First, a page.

The essay focuses on 'Catastrophe', one of the last plays Beckett wrote, which the author sees as almost the culmination of his idea of the theatre. This 1982 play is the epitome of the demanding performance Beckett's theatre requires from the actors and of the great freedom and power paradoxically it gives them. By undermining, with a great sense of irony, himself and his working method, but even more radically the directorial function itself, in this play, Beckett, the celebrated 'tyrant-director' reveals the sole concrete reality of the production: that it is the realm of the actor.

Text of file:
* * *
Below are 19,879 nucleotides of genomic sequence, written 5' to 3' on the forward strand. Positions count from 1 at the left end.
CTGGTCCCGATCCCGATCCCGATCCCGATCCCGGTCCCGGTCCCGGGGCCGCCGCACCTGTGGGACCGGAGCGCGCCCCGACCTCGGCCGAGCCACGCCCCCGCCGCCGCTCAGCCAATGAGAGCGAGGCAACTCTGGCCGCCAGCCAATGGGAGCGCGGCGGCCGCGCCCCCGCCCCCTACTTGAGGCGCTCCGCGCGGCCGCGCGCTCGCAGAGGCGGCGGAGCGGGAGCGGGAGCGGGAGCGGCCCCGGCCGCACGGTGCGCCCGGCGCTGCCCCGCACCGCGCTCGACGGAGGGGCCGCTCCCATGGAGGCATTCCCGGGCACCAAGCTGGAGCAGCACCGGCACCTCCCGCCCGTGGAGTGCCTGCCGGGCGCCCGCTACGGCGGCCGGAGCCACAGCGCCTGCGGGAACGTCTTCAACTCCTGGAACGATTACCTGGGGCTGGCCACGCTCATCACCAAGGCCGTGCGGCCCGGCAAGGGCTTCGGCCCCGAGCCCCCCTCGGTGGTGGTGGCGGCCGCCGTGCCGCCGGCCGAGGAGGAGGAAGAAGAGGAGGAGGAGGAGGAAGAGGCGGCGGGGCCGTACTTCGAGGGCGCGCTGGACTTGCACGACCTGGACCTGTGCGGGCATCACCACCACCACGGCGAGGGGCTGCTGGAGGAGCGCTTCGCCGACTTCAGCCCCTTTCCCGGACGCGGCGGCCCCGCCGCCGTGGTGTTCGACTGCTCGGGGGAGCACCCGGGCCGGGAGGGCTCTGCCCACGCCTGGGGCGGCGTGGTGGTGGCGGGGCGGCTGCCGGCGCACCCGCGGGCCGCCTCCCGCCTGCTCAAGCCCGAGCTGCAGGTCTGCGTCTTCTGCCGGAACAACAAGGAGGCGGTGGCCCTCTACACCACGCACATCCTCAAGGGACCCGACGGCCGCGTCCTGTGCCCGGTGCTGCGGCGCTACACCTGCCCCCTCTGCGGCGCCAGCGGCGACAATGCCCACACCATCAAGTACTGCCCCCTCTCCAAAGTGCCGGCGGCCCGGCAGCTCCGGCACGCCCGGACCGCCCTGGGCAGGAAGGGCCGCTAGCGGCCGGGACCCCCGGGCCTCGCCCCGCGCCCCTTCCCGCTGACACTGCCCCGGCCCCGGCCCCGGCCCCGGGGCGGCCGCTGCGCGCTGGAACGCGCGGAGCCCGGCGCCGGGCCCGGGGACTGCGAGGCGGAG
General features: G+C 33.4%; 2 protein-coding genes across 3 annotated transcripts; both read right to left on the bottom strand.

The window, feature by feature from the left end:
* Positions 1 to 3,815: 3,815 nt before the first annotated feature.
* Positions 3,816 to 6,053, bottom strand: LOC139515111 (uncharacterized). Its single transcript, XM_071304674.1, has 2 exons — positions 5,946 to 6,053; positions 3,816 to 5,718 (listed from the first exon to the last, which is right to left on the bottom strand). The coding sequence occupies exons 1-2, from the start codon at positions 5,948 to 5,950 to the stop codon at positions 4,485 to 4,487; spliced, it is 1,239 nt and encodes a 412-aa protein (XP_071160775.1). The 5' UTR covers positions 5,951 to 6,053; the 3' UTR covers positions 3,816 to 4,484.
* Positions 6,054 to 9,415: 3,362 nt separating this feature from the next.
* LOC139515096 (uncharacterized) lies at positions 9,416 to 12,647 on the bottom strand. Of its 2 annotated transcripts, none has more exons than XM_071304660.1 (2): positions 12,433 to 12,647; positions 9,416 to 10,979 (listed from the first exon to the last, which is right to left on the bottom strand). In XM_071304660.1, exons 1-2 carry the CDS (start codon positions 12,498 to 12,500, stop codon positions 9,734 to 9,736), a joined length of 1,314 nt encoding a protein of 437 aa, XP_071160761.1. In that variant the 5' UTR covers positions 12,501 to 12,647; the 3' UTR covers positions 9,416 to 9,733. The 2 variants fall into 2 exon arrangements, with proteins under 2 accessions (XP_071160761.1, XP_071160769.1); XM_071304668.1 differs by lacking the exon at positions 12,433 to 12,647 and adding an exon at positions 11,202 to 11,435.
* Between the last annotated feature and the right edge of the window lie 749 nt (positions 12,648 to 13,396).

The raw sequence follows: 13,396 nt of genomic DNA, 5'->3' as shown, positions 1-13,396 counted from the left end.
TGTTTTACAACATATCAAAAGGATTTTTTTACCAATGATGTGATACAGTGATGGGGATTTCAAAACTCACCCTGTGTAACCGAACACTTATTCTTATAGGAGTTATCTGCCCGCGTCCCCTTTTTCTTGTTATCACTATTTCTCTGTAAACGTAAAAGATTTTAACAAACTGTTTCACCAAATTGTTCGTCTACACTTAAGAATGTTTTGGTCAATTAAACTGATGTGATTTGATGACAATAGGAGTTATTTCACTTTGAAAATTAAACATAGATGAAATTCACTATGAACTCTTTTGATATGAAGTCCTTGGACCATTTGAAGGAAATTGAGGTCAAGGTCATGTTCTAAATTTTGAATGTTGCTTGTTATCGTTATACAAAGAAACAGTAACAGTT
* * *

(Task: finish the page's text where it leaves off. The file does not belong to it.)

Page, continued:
|Titolo della pubblicazione ospite||The Edinburgh Companion to Samuel Beckett and the Arts|
|Numero di pagine||11|
|Stato di pubblicazione||Pubblicato - 2014|
- Samuel Beckett
- beckettian actor
- theatre directors